How Children’s Media Grad is Paving the Way in Children's Entertainment with Aunty B and Friends
Khalilah Brooks is a 2019 grad of the Children’s Media program but has been involved in children’s entertainment for years, previously working as a puppeteer at Famous PEOPLE Players (FPP), a theatre located in Toronto.
After learning the craft of Bunraku puppetry, there was something about it that resonated with Khalilah. She says, “We all wear black hoodies, which is a little hood over your face as you’re performing, and I would be crying underneath my hoodie when kids would come to the theatre to see the show. Seeing them light up, I would be full of love and inspired by what was happening.” Although working at FPP was fulfilling, Khalilah wanted to move forward, but she didn’t know if she wanted to go to school or start her own company. That’s where the one and only Oprah Winfrey comes into play. Oprah was launching the OWN network and pushed out a notice stating that if anyone had creative show ideas, to reach out. “I was like, it’s Oprah- I want to get in on this! I knew she loves children, so I thought to do something about kids… but I also knew I had to do something with puppets because to me, children and puppets kind of go hand-in-hand.” Khalilah put together a quick skit, which at the time, she called Aunty K, and submitted the footage. Oprah did get back to her explaining that they loved her idea, but unfortunately, they were not doing children’s content. After that, Khalilah put the idea away but she knew her career still needed to shift directions.
About four months later, Khalilah pondered on what she was going to do with her life and where her career was going to go. “Out of nowhere, I remembered the Aunty K idea and I was like, ‘oh wait a minute, there’s something here, this is what I’m supposed to do.’ It was a very magical day for me because I had put it away and forgotten about it and then out of nowhere Aunty K came back and I knew internally that this was definitely where I was supposed to be.” Khalilah proceeded with the legality component of registering the name, Aunty K, but realized it was already taken! Devastated, Khalilah called her dad explaining she couldn’t do Aunty K. “I thought my world was over… but my dad goes, ‘well, just call it B after your last name… Aunty B, anti-bullying…’ and I go, ‘you’re right!’”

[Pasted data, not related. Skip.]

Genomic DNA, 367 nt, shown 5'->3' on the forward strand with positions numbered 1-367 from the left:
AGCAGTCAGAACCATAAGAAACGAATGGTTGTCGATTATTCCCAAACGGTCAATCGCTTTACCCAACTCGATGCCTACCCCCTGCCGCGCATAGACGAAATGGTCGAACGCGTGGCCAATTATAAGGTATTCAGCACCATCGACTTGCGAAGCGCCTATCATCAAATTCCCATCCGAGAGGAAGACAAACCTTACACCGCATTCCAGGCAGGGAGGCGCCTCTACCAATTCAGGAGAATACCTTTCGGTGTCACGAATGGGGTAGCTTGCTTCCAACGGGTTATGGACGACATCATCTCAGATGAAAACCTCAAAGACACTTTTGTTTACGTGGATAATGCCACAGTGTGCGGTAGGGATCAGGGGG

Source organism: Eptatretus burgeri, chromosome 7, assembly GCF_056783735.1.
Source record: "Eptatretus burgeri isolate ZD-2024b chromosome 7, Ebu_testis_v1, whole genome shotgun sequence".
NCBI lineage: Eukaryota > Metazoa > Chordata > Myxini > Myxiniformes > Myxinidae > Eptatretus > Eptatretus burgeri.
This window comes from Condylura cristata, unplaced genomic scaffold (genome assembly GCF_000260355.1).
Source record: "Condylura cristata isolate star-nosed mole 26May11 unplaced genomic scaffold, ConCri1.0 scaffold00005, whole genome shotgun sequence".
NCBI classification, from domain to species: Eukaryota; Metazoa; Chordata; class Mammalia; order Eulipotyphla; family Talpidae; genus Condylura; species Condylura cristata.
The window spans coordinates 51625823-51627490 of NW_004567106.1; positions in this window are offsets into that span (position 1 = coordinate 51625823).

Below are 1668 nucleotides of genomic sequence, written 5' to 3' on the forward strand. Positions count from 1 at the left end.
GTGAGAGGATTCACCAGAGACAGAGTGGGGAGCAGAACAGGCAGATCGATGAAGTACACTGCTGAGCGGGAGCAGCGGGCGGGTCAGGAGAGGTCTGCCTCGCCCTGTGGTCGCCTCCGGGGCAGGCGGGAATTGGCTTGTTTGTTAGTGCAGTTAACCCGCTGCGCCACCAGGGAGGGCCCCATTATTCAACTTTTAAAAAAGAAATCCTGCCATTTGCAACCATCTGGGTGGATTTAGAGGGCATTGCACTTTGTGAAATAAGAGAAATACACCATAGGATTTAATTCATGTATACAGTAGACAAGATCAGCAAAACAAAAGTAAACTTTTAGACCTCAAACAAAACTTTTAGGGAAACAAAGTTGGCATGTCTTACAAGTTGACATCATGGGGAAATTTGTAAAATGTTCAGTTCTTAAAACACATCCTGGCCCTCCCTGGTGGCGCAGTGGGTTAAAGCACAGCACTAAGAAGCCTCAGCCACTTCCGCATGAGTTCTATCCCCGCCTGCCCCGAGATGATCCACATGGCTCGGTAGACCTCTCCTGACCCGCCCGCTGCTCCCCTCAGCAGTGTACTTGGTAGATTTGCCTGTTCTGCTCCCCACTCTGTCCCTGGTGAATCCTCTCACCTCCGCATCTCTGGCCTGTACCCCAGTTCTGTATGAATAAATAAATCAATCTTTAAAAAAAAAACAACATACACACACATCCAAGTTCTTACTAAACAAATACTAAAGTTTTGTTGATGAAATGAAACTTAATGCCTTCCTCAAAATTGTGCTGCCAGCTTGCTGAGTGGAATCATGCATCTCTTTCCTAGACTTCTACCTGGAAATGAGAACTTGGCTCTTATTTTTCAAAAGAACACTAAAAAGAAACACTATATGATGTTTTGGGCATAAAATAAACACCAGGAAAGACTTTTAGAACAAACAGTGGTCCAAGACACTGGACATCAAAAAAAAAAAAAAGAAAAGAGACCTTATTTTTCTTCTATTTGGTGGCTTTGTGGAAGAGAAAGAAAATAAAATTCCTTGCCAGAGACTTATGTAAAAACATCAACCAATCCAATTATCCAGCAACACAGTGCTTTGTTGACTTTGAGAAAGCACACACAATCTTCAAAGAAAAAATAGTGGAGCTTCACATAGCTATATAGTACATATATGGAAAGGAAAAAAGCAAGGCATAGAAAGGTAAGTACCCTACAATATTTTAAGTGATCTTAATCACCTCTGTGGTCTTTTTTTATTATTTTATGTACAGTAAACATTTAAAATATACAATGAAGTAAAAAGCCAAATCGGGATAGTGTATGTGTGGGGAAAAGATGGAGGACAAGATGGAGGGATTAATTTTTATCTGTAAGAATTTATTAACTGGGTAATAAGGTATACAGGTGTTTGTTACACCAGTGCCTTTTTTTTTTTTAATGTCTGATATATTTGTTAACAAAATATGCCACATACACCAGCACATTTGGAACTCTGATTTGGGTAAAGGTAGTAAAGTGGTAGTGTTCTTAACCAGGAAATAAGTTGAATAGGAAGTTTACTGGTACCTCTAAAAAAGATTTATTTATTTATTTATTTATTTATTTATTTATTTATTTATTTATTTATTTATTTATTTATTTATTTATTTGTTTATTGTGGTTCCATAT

Khalilah ended up going with Aunty B and sat down to write her first production, which at the time didn’t include any puppets. “After writing for three hours, it was solid. I was surprised because I didn’t really know I was a storyteller at the time,” says Khalilah. An important lesson stemmed from this moment, as Khalilah says, “I find in life that most of us are searching to find our identity by our exterior. We’re looking to the world to tell us who we are and what our gifts and talents are, but really, our gifts and talents are what we take for granted every day. The things that we do creatively, we just naturally do, and we don’t even see that it’s special, but that’s actually your gift.”